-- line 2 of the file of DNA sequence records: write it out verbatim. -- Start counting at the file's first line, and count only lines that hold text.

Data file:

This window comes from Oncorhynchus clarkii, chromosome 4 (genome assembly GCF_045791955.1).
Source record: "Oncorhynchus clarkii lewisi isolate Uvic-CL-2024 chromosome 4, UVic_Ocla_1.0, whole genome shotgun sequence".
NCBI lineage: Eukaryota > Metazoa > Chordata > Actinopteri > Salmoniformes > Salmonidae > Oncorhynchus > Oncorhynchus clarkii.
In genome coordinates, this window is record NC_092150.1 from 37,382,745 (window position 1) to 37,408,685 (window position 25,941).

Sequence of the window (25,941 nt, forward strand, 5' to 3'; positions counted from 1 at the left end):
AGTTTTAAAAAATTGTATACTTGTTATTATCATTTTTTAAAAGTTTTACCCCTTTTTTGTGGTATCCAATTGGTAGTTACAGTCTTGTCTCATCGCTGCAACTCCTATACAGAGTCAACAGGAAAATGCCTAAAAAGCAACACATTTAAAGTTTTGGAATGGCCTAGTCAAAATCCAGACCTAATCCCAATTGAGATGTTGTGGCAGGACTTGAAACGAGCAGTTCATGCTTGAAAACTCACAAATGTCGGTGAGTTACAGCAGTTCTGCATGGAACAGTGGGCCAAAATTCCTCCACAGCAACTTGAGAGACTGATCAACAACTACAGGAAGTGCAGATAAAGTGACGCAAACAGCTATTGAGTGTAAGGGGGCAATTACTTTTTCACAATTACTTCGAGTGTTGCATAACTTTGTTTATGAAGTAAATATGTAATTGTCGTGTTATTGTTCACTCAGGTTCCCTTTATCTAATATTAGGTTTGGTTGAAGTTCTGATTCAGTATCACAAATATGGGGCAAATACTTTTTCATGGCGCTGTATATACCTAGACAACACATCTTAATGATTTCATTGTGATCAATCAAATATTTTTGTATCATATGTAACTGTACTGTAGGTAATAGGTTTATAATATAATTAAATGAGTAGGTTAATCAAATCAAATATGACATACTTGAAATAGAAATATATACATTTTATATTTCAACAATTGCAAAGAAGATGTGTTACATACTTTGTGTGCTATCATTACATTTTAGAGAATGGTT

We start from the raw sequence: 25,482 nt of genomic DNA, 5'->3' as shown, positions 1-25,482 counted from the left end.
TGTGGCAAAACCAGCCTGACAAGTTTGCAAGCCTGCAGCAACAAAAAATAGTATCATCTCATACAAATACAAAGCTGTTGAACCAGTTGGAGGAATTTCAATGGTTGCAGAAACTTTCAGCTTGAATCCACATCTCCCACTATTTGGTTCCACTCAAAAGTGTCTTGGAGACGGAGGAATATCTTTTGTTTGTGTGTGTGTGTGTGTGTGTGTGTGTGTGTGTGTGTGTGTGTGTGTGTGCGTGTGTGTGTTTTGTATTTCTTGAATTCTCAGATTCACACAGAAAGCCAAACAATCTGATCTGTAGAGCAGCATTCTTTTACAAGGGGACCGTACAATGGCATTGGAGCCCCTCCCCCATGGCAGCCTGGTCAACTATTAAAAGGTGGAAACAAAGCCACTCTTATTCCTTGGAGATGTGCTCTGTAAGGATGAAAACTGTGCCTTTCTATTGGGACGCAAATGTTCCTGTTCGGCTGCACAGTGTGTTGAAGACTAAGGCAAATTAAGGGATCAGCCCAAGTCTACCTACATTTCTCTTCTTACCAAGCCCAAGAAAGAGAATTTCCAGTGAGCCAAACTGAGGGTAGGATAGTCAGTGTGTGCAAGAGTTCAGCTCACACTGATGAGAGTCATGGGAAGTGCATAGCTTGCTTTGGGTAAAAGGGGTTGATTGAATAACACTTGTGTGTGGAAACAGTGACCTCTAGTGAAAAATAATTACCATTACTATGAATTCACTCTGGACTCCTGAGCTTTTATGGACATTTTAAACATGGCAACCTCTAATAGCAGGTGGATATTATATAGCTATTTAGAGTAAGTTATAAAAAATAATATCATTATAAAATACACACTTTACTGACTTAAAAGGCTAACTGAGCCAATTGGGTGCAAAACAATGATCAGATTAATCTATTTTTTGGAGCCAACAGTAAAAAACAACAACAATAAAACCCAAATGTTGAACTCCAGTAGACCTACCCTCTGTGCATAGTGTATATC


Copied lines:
Source record: "Oncorhynchus clarkii lewisi isolate Uvic-CL-2024 chromosome 4, UVic_Ocla_1.0, whole genome shotgun sequence".